Public Health Post: This year is the 100th anniversary of the passage of the 19th Amendment that, at least nominally, granted all citizens of the United States the right to vote regardless of sex. How do you think that this milestone connects to the landscape of voter suppression today?
Dariely Rodriguez: The 100th anniversary of the passage of the 19th Amendment provides us an opportunity to reflect on the progress that has been made and the work that still needs to be done before everyone can exercise their right to vote free from discrimination. Since 1963, the Lawyers’ Committee for Civil Rights Under Law has been at the forefront of securing voting rights for communities of color. March 7 marked the 55th anniversary of Bloody Sunday, when civil rights advocates, including Martin Luther King, Jr., John Lewis, and Amelia Boynton Robinson set out to march from Selma to Montgomery, Alabama. The marchers didn’t get very far before Alabama state troopers attacked them. The brutal scene was recorded and aired on television, enraging Americans and motivating civil rights and religious leaders to join the protest in Selma. Bloody Sunday and the resulting protests mobilized Congress to pass the Voting Rights Act, which was signed by President Johnson on August 6, 1965. Today, communities of color continue to face extensive barriers in exercising their right to vote. Marginalized communities are particularly vulnerable since the 2013 Supreme Court holding in the Shelby County v. Holder case, which weakened Section 5 of the Voting Rights Act. Since Shelby County, the Lawyers’ Committee has been involved in more than 40 cases relating to voter suppression. Twenty-four of these actions were filed since January 20, 2017—which is 24 more cases than the cases brought by the current administration’s Department of Justice. In addition to deploying litigation throughout the country to challenge voter suppression, we also run a national nonpartisan election protection hotline, 1-866-OUR-VOTE, to ensure all voters have an equal opportunity to participate in the political process.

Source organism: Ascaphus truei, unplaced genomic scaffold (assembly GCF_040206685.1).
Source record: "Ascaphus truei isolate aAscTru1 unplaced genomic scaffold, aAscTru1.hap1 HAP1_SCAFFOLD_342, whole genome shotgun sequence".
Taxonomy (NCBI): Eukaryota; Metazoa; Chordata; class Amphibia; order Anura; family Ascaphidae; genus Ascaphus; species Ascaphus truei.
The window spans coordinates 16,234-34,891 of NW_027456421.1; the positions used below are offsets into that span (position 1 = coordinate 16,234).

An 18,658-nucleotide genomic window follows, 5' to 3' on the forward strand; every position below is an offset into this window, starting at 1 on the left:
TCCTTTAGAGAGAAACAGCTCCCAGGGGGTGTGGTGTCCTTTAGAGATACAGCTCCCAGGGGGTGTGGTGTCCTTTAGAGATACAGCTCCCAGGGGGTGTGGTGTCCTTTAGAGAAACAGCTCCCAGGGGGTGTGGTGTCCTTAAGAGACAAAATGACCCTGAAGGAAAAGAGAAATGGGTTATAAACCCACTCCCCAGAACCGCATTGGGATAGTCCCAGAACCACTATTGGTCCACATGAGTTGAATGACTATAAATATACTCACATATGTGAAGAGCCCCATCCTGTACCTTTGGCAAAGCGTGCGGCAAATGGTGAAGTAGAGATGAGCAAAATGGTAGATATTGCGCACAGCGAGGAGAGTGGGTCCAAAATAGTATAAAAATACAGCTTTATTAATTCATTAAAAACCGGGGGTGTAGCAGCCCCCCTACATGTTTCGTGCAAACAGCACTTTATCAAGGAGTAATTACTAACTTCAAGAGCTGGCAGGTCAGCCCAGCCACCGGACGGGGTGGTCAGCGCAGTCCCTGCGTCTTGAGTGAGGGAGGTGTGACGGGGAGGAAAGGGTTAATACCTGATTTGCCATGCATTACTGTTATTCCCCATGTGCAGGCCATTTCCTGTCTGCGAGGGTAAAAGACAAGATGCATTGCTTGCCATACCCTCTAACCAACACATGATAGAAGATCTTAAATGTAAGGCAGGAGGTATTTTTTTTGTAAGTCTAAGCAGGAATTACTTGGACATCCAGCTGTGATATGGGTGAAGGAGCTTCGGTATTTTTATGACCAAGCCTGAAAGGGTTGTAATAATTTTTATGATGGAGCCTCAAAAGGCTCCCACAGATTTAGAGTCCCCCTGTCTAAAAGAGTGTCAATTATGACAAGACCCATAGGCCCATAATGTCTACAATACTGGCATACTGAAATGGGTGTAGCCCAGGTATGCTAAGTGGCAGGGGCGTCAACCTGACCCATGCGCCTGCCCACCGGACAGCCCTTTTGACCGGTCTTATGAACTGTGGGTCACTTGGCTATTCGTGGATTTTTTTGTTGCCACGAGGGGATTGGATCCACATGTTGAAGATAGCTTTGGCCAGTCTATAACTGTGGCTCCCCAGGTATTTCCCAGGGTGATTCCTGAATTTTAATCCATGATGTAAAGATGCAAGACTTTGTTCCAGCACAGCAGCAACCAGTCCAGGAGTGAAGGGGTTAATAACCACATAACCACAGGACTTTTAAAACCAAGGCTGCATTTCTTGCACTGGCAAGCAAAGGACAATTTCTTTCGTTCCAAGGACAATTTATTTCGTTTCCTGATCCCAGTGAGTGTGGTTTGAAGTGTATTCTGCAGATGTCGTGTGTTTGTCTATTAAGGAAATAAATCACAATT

We often think of legal questions about discrimination as Constitutional questions that must be answered by the Supreme Court. Can you speak to how lower courts influence law about discrimination?
Courts, including lower district and appellate courts, have been and continue to be at the forefront of securing and protecting civil rights. Under this administration, we have seen a relentless attack on civil rights, immigrant rights and women’s rights and many legal challenges aimed at stopping these rollbacks. In the past few years, our lower courts have repeatedly upheld and protected important rights, such as affirmative action programs in higher education, LGBTQ rights in the workplace and public accommodations, and immigration protections for Dreamers. Yet opponents of progress and equality are successfully strategizing to reshape the federal judiciary by stacking our courts with conservative judges. As more conservative judges get appointed to our federal courts, we run the grave risk of having our civil rights and constitutional liberties undermined.